If you want to see some moving, environmentally-conscious, high-quality photography, the Environmental Photographer of the Year 2013 exhibition is for you.
Currently on display in the wilds of Grizedale Forest in the Lake District, the competition, which is open to people of all ages and nationalities, has gained a prestigious reputation since it was launched in 2007 by the Chartered Institute for Water and Environmental Management (CIWEM).
This year’s selection of the 3,000 plus entries presents a thought-provoking mosaic of life at the margins of society and how our material demands – and what we throw away – affect the environment (NB: this is not a wildlife photography competition). Consequently, many of the photographs depict extremes: we see people who don’t have very much scraping a living, and we wonder at the locations some call home. Of course, photography thrives on such material because it offers a visceral contrast to our more comfortable lives. In addition, as an art form that seeks to please the eye, photography is sometimes guilty of inadvertently beautifying states of material deprivation, transgressing its documentary role. However, if a well-composed photo can highlight a cause then perhaps this sacrifice to art is worthwhile.
Looking at these photographs stimulates a variety of emotions. We immediately sympathise with GMB Akash’s image Decaying Earth, which shows a young man and a boy working on a smouldering rubbish dump in Bangladesh; the boy is covering his face from the smoke – we dare not imagine its chemical composition. Similarly, Javier Arcenillas’s Shipbreakers #04 shows workers in a shipbreaking yard using only their bare hands for dismantling. While it’s impossible for us to imagine the adversity of such working conditions, these photos go some way in portraying stark and uncomfortable realities.
Steve Brockett’s Discarded Plastic testifies to the environmental impact of this ubiquitous by-product of mass consumerism. At first sight, the photograph appears to depict the tesserae of a Roman mosaic, but closer inspection reveals an aerial shot of hundreds of plastic containers clinging together on a water deposit in Spain. It’s a prominent reminder that we’re living in a plastic age, and that this useful substance is completely at odds with nature, stubbornly refusing to partake in the decomposition process.
The effect of modern communication is also considered. Steve Morgan’s Trains shows a seemingly infinite expanse of interconnecting tracks at Frankfurt Central Station, Germany’s busiest railway station, while in Rob Whitworth’s Electricians, two engineers grapple heroically with an intimidating tangle of electrical cable. These photos in particular seem fairly innocuous at first on account of their familiar subjects, but considered in an environmental context they begin to look incongruous, conveying a real sense of the abstractness of our infrastructures and their physical imposition on the environment.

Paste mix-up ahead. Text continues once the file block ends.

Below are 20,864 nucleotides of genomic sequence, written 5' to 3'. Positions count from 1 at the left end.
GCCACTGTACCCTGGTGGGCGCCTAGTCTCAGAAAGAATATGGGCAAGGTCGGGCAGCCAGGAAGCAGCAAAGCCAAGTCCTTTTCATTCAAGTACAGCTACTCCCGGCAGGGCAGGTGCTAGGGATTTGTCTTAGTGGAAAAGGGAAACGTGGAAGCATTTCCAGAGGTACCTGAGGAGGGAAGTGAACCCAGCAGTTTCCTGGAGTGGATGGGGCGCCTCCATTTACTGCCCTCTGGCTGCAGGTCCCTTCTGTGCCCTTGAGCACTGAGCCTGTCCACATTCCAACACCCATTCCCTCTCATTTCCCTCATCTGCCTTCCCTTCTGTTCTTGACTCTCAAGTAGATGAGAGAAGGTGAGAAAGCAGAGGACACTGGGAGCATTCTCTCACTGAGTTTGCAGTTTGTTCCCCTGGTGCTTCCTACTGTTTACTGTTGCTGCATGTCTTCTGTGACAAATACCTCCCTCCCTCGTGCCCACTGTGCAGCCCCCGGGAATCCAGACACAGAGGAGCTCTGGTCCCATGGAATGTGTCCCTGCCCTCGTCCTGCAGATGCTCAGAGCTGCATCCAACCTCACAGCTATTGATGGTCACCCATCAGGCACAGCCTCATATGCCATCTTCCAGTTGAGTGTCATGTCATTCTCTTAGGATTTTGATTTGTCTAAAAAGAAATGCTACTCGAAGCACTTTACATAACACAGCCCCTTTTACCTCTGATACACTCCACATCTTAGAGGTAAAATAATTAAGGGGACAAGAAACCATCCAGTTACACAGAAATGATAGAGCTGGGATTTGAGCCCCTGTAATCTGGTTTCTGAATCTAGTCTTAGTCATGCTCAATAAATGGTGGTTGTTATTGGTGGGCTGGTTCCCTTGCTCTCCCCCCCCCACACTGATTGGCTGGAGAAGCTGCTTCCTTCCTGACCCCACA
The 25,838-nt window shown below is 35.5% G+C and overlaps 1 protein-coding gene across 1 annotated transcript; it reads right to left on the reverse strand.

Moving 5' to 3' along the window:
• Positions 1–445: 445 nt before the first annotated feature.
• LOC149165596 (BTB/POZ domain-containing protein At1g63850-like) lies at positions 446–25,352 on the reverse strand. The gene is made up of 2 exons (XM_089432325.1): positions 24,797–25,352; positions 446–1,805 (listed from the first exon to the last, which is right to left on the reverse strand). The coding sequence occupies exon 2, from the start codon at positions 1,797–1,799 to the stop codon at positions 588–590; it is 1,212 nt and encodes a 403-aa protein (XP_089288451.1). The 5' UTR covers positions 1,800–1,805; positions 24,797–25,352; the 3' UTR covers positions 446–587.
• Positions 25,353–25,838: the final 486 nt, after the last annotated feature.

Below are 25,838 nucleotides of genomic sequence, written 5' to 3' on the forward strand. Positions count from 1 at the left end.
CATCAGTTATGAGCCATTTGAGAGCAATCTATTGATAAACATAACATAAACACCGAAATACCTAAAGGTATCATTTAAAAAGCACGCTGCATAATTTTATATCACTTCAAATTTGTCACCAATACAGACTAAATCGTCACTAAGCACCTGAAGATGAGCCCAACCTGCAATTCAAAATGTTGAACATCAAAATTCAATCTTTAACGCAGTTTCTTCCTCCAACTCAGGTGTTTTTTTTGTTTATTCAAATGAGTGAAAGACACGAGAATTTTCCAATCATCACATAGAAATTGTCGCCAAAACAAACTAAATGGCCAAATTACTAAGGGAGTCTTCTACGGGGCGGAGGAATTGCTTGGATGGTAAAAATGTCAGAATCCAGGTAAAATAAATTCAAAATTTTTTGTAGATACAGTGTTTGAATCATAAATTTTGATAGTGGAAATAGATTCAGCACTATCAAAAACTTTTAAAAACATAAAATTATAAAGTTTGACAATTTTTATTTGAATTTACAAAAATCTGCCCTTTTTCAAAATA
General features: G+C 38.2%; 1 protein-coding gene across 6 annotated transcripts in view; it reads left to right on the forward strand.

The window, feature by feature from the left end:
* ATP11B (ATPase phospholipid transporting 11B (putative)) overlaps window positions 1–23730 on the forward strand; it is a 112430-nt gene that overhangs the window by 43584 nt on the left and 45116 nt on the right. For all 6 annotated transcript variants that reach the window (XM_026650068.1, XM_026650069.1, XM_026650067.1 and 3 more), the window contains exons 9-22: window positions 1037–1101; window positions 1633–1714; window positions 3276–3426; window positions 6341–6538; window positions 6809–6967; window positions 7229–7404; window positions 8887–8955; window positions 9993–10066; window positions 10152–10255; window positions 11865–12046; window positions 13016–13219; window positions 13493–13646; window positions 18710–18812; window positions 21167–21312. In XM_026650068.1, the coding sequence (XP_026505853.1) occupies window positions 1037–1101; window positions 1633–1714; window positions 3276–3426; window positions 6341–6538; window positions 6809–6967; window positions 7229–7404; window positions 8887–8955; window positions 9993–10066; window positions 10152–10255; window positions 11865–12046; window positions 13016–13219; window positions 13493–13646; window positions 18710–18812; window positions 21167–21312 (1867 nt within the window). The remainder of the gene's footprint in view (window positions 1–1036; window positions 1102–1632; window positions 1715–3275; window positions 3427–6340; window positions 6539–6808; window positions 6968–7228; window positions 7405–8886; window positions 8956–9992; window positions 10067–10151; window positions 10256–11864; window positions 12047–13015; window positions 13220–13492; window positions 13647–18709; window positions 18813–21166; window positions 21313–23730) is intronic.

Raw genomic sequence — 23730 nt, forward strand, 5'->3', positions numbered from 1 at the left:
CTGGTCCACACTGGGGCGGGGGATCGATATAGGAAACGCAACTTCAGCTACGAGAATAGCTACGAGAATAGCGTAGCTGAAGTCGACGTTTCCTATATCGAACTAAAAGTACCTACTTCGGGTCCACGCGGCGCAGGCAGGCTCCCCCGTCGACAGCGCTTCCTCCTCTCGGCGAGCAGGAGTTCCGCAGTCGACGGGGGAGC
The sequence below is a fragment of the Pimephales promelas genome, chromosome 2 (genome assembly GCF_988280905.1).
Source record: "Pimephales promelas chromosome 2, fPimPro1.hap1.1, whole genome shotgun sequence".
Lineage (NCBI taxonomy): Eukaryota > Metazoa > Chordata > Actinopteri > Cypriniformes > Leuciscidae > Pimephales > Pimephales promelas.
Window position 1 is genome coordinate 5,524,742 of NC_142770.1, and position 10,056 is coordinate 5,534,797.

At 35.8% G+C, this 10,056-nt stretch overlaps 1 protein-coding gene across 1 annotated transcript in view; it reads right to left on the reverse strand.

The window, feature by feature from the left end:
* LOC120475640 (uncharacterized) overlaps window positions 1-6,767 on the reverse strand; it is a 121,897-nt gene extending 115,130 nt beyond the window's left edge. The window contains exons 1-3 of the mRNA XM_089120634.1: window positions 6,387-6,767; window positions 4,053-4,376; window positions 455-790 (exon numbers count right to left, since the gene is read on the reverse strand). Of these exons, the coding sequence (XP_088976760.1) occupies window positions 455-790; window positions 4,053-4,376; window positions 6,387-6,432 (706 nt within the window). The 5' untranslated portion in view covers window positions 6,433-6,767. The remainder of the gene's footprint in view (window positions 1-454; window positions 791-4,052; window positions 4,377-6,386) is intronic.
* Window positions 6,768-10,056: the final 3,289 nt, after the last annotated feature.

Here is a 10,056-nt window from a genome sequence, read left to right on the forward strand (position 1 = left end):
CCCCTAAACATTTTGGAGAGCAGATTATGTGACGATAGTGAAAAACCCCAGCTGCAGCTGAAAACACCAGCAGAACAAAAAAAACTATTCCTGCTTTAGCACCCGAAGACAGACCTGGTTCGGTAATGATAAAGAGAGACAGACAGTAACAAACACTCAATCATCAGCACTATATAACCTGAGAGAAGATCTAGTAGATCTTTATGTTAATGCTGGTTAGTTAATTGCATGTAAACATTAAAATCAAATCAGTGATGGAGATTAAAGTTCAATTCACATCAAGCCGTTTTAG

One of the most beautiful and remarkable images on display is Florian Breuer’s Quiver Trees. Taken in Namibia, it shows the trees (so-called because tribesmen use them to make arrow quivers) silhouetted against a star-laden night sky, with the splendid arc of the Milky Way clearly visible. Equally engaging is Max Wolens’s Serenity, a relatively simple shot which exploits a limited colour palette to great effect by contrasting the deep orange of a Buddhist monk’s robe and shapely, whitewashed pillars with a dark background.
The winning photo, Michele Palazzi’s Gone with the Dust #02, shows a young boy, his sister and a distant camel braving a sandstorm in Mongolia’s Gobi Desert. Though it’s a well-balanced shot with depth, it isn’t an obvious winner for your reviewer. My favourite has to be Alessandro Grassani’s Mongolia #01 which shows a little girl ascending a hill in Ulaanbaatar, the capital of Mongolia. Here, poverty has increased in recent years because of harsh winters known as ‘dzud’, which have forced shepherds and their families to migrate to the capital to find work. The photo works by using scale to create a sense of uncertainty. The tiny girl appears to be protected from the dangers of the outside world as she follows the line of high slum fencing, but we can see the city and the brooding mountains beyond, making us fear for her future.
Like good books or great music, certain photographs take a permanent place in our consciousness as we come to know them and understand their layers. Such is the case with this stimulating exhibition, which brings to our attention the beauty of the earth while offering up a sobering perspective of our relationship with it.
Review by Matthew Graham
Where: Grizedale Forest Visitor Centre, Cumbria
When: until September 1, 2013
More info: http://www.ciwem.co.uk/competition-and-awards/environmental-photographer.aspx#ad-image-98; http://www.grizedalesculpture.org/index.php/current-projects/76-environmental-photographer-of-the-year